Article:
The following symptoms, anxiety, agitation, panic attacks, insomnia, irritability, hostility, aggressiveness, impulsivity, akathisia (psychomotor restlessness), hypomania, and mania, have been reported in adult and pediatric patients being treated with antidepressants for major depressive disorder as well as for other indications, both psychiatric and nonpsychiatric."
This list of adverse effects—" anxiety, agitation, panic attacks, insomnia, irritability, hostility, aggressiveness, impulsivity, akathisia (psychomotor restlessness), hypomania, and mania"—is a prescription for violence. The teen in this case suffered from most of these dangerous effects which worsened during the time of his exposure to Prozac.
The Canadian drug regulatory agency, Health Canada, has warned that Prozac is not authorized for use in children and that it can cause "self-harm or harm to others." According to a warning issued in 2004 by the drug manufacturer, Eli Lilly, and Health Canada:
"There are clinical trial and post-marketing reports with SSRIs and other newer anti-depressants, in both pediatrics and adults, of severe agitation-type adverse events coupled with self-harm or harm to others. The agitation-type events include: akathisia, agitation, disinhibition, emotional lability, hostility, aggression, depersonalization. In some cases, the events occurred within several weeks of starting treatment."
Dr. Breggin wrote in his report and testified that the boy's symptoms were consistent with a Prozac (fluoxetine) Induced Mood Disorder with Manic Features and that he would not have committed the violence if he had not been given the antidepressant.
He also testified that the teen had improved dramatically when removed from the Prozac after a few months in jail and that he was no longer a danger to himself or others.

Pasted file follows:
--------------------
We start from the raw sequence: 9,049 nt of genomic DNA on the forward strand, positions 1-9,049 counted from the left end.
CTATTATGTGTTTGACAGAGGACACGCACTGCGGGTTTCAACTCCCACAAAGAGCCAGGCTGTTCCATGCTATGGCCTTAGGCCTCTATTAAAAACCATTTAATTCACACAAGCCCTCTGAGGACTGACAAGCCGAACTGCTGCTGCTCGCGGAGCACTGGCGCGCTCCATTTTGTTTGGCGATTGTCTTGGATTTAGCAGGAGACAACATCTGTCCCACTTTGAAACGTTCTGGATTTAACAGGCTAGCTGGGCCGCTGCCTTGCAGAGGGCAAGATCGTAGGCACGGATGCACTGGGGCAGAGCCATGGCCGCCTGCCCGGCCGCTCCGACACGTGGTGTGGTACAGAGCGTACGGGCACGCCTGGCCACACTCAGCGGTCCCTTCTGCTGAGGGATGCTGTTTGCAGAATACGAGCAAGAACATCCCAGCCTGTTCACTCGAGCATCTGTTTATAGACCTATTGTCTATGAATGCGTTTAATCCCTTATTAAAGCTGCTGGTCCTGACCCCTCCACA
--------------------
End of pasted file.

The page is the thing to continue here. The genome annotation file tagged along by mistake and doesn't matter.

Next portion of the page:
He brought numerous independent scientific studies to court confirming that a large percentage of youth exposed to the newer antidepressants will develop these hazardous adverse drug reactions.
He also noted that the observations and even the wording of his own earlier scientific publications had been included into the information now found in the official FDA-approved labels.
Dr. Breggin's scientific articles concerning antidepressants can be found on his website on his 'Antidepressants information' page.
The original hearing was to determine whether or not the now 17 year old should be sentenced as a minor, in which case his maximum jail time would be limited to four years.
The prosecution wanted him tried as an adult. On September 16, 2011, Judge Heinrichs decided that the boy would be tried as a minor and that his deterioration and violent behavior was caused by Prozac. On November 4, 2011 the judge will determine how much of the remaining four years the teenager will serve.
The judge's decision represents an enormous step forward in society recognizing that the newer antidepressants can cause violence.
Digging deeper? See these links, including scientific references by Dr. Breggin:
Antidepressant-Induced Suicide, Violence and Mania
Intoxication Anosognosia (Medication Madness)
Suicidality, Violence and mania caused by SSRIs: A Review
Brain-Disabling Treatments in Psychiatry (2008):
Drugs, Electroshock, and the Psychopharmaceutical Complex